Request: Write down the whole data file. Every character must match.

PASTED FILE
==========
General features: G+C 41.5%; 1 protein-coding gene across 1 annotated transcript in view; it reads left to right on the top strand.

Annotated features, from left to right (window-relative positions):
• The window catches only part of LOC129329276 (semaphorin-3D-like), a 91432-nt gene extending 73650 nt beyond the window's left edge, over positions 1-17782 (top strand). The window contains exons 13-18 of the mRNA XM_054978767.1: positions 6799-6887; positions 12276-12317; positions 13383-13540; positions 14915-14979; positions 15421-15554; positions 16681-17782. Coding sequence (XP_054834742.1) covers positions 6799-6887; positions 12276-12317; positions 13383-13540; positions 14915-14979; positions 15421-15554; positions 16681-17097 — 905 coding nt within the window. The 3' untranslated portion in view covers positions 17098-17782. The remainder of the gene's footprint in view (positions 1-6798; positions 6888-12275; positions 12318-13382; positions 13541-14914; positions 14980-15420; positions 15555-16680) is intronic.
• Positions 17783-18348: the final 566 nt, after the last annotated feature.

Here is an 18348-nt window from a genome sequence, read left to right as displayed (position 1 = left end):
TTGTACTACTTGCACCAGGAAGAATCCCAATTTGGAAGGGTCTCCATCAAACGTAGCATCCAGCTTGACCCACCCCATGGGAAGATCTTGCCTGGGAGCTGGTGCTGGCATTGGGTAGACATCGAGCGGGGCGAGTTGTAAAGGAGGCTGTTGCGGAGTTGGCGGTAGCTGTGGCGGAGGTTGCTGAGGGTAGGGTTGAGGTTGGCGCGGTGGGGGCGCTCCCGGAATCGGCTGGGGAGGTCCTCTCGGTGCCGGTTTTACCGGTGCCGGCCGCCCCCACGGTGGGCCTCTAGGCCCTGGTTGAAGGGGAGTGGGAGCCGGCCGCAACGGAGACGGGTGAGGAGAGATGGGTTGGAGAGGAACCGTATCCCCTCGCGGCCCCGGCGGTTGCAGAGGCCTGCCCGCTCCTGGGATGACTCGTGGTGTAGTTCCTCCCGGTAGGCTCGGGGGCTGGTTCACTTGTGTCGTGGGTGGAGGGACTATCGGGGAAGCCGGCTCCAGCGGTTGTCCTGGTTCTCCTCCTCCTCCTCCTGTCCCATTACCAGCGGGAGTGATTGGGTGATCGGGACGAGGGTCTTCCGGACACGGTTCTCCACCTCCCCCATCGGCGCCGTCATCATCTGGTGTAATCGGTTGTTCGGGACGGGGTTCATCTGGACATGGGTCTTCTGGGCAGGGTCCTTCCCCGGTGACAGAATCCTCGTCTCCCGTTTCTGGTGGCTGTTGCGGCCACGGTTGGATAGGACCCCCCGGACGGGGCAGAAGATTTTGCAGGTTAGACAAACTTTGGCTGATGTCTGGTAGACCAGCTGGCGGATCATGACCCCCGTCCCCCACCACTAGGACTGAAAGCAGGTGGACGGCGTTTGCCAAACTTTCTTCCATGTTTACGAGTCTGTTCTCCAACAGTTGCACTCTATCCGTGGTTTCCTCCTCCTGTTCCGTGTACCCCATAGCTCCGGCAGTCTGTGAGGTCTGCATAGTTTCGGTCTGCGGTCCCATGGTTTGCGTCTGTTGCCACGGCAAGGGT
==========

General features: G+C 41.5%; 1 protein-coding gene across 1 annotated transcript in view; it reads left to right on the top strand.

Annotated features, from left to right (window-relative positions):
• The window catches only part of LOC129329276 (semaphorin-3D-like), a 91432-nt gene extending 73650 nt beyond the window's left edge, over positions 1-17782 (top strand). The window contains exons 13-18 of the mRNA XM_054978767.1: positions 6799-6887; positions 12276-12317; positions 13383-13540; positions 14915-14979; positions 15421-15554; positions 16681-17782. Coding sequence (XP_054834742.1) covers positions 6799-6887; positions 12276-12317; positions 13383-13540; positions 14915-14979; positions 15421-15554; positions 16681-17097 — 905 coding nt within the window. The 3' untranslated portion in view covers positions 17098-17782. The remainder of the gene's footprint in view (positions 1-6798; positions 6888-12275; positions 12318-13382; positions 13541-14914; positions 14980-15420; positions 15555-16680) is intronic.
• Positions 17783-18348: the final 566 nt, after the last annotated feature.

Here is an 18348-nt window from a genome sequence, read left to right as displayed (position 1 = left end):
TTGTACTACTTGCACCAGGAAGAATCCCAATTTGGAAGGGTCTCCATCAAACGTAGCATCCAGCTTGACCCACCCCATGGGAAGATCTTGCCTGGGAGCTGGTGCTGGCATTGGGTAGACATCGAGCGGGGCGAGTTGTAAAGGAGGCTGTTGCGGAGTTGGCGGTAGCTGTGGCGGAGGTTGCTGAGGGTAGGGTTGAGGTTGGCGCGGTGGGGGCGCTCCCGGAATCGGCTGGGGAGGTCCTCTCGGTGCCGGTTTTACCGGTGCCGGCCGCCCCCACGGTGGGCCTCTAGGCCCTGGTTGAAGGGGAGTGGGAGCCGGCCGCAACGGAGACGGGTGAGGAGAGATGGGTTGGAGAGGAACCGTATCCCCTCGCGGCCCCGGCGGTTGCAGAGGCCTGCCCGCTCCTGGGATGACTCGTGGTGTAGTTCCTCCCGGTAGGCTCGGGGGCTGGTTCACTTGTGTCGTGGGTGGAGGGACTATCGGGGAAGCCGGCTCCAGCGGTTGTCCTGGTTCTCCTCCTCCTCCTCCTGTCCCATTACCAGCGGGAGTGATTGGGTGATCGGGACGAGGGTCTTCCGGACACGGTTCTCCACCTCCCCCATCGGCGCCGTCATCATCTGGTGTAATCGGTTGTTCGGGACGGGGTTCATCTGGACATGGGTCTTCTGGGCAGGGTCCTTCCCCGGTGACAGAATCCTCGTCTCCCGTTTCTGGTGGCTGTTGCGGCCACGGTTGGATAGGACCCCCCGGACGGGGCAGAAGATTTTGCAGGTTAGACAAACTTTGGCTGATGTCTGGTAGACCAGCTGGCGGATCATGACCCCCGTCCCCCACCACTAGGACTGAAAGCAGGTGGACGGCGTTTGCCAAACTTTCTTCCATGTTTACGAGTCTGTTCTCCAACAGTTGCACTCTATCCGTGGTTTCCTCCTCCTGTTCCGTGTACCCCATAGCTCCGGCAGTCTGTGAGGTCTGCATAGTTTCGGTCTGCGGTCCCATGGTTTGCGTCTGTTGCCACGGCAAGGGT